“This is an occasion for renewing our commitment to love and care for our common home” said the Pope, dedicating the catechesis of today’s general audience – livestreamed from the Library of the Apostolic Palace – to this theme, on the occasion of the 50th Anniversary of Earth Day and the fifth anniversary of the Pope’s Encyclical Letter Laudato sì.
“As the tragic coronavirus pandemic has taught us, we can overcome global challenges”,
is Francis’ appeal. “We have sinned against the earth”, the Pope said voicing a collective mea culpa and quoting from a Spanish saying: “God always forgives; we humans sometimes forgive, and sometimes not; the earth never forgives.
The earth does not forgive: if we have despoiled the earth, its response will be very ugly.”
“When we see these natural tragedies – Francis said referring to the present circumstances – that are the earth’s response to our mistreatment, I think: ‘If I ask the Lord now what he thinks about it, I do not believe he is saying it is a very good thing.’ It is we who have ruined the Lord’s work!” Hence “the importance of cooperation as an international community for the protection of our common home”, starting from two “international Conferences: COP15 on Biodiversity in Kunming, China, and COP26 on Climate Change in Glasgow, United Kingdom”, of “great importance.”
“Because of our selfishness we have failed in our responsibility to be guardians and stewards of the earth”,Francis denounced quoting from Genesis. “We need only take a frank look at the facts to see that our common home is falling into serious disrepair”, he said drawing from Laudato sì: “We have polluted it, we have despoiled it, endangering our very lives.” “For this reason, various international and local movements have sprung up in order to appeal to our consciences”, the Pope’s commendation: “I deeply appreciate these initiatives;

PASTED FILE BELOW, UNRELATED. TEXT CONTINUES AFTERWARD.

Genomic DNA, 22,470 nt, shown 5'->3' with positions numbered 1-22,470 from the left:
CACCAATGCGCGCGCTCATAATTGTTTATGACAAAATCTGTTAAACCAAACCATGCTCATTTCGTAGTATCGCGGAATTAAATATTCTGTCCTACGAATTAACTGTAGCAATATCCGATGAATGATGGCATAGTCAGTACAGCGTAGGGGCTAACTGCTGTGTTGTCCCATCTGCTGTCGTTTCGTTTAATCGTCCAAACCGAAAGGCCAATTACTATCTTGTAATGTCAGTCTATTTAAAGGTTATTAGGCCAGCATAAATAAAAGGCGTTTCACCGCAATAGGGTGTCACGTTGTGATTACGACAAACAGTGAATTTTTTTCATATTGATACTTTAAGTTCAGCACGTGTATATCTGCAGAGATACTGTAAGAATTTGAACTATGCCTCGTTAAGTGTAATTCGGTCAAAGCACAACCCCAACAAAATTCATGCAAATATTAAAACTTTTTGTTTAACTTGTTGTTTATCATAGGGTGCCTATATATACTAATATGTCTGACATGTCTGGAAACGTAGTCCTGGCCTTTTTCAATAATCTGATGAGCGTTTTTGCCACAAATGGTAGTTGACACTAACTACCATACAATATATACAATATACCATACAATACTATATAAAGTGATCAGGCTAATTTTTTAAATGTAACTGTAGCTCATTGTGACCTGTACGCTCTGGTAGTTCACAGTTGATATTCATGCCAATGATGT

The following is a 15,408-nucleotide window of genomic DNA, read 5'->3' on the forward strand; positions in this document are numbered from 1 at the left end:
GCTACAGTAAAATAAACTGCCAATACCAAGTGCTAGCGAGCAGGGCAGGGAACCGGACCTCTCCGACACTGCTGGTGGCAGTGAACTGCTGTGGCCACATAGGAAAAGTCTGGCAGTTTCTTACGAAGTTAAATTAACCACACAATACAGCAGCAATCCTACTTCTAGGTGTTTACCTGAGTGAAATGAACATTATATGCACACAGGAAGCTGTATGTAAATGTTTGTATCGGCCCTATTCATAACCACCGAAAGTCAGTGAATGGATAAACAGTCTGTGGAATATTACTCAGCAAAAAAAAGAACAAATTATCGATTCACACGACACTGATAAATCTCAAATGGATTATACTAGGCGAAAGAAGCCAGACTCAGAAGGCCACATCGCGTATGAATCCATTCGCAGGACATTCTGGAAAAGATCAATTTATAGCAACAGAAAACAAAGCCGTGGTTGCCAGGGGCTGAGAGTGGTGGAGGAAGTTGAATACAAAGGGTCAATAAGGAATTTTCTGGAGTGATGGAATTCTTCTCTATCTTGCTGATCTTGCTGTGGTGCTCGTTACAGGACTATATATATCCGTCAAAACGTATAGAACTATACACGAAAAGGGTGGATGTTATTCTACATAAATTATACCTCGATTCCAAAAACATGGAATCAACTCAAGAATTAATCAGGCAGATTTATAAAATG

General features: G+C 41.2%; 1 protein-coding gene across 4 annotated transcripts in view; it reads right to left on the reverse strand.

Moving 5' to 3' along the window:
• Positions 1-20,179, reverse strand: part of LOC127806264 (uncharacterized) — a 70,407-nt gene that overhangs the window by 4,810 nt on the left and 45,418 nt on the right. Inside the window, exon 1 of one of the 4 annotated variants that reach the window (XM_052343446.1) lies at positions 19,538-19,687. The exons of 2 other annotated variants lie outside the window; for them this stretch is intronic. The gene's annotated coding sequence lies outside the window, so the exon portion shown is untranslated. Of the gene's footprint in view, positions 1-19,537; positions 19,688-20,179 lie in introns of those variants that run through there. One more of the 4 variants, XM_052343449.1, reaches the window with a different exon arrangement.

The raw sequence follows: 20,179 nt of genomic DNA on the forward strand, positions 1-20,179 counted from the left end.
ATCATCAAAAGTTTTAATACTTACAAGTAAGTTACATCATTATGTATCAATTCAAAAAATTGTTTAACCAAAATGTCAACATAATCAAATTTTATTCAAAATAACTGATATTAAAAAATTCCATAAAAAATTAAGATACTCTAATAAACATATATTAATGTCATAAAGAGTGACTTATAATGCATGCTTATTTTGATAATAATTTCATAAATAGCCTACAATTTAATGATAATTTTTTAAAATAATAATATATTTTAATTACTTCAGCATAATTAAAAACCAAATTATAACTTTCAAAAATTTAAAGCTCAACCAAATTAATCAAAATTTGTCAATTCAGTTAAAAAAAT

still it will be necessary for our children to take to the streets to teach us the obvious: we have no future if we destroy the very environment that sustains us.
We have failed to care for the earth, our garden-home; we have failed to care for our brothers and sisters.” “It will help if people at all levels of society come together to create a popular movement ‘from below,’”. “The Earth Day we are celebrating today was itself born in precisely this way. We can each contribute in our own small way”, Francis said.
“We so often lose sight of harmony: harmony is a work of the Holy Spirit. In our common home too, on the earth, and in our relationships with people, with our neighbour, with the poorest”, the Pope cautioned: “We need a new way of looking at our common home.
For this is not a storehouse of resources for us to exploit.”
“For us believers, the natural world is the “Gospel of Creation”- Francis reminded the faithful – it expresses God’s creative power in fashioning human life and bringing the world and all it contains into existence, in order to sustain humanity. As the biblical account of Creation concludes: “God saw all that he had made, and it was very good.” “In today’s celebration of Earth Day, we are called to renew our sense of sacred respect for the earth, for it is not just our home but also God’s home. This should make us all the more aware that we stand on holy ground!” “Let us awaken our God-given aesthetic and contemplative sense”, is the Pope’s second appeal inviting to rediscover, on the wake of the Synod for the Pan-Amazon region, “the prophetic gift of contemplation”, that can be learnt from indigenous peoples who “teach us that we cannot heal the earth unless we love and respect it. They have the wisdom of living well, not in the sense of having a good time, no, but of living in harmony with the earth.” At the same time, for Francis,
“we need an ecological conversion that can find expression in concrete actions”: “As a single and interdependent family, we require a common plan in order to avert the threats to our common home.”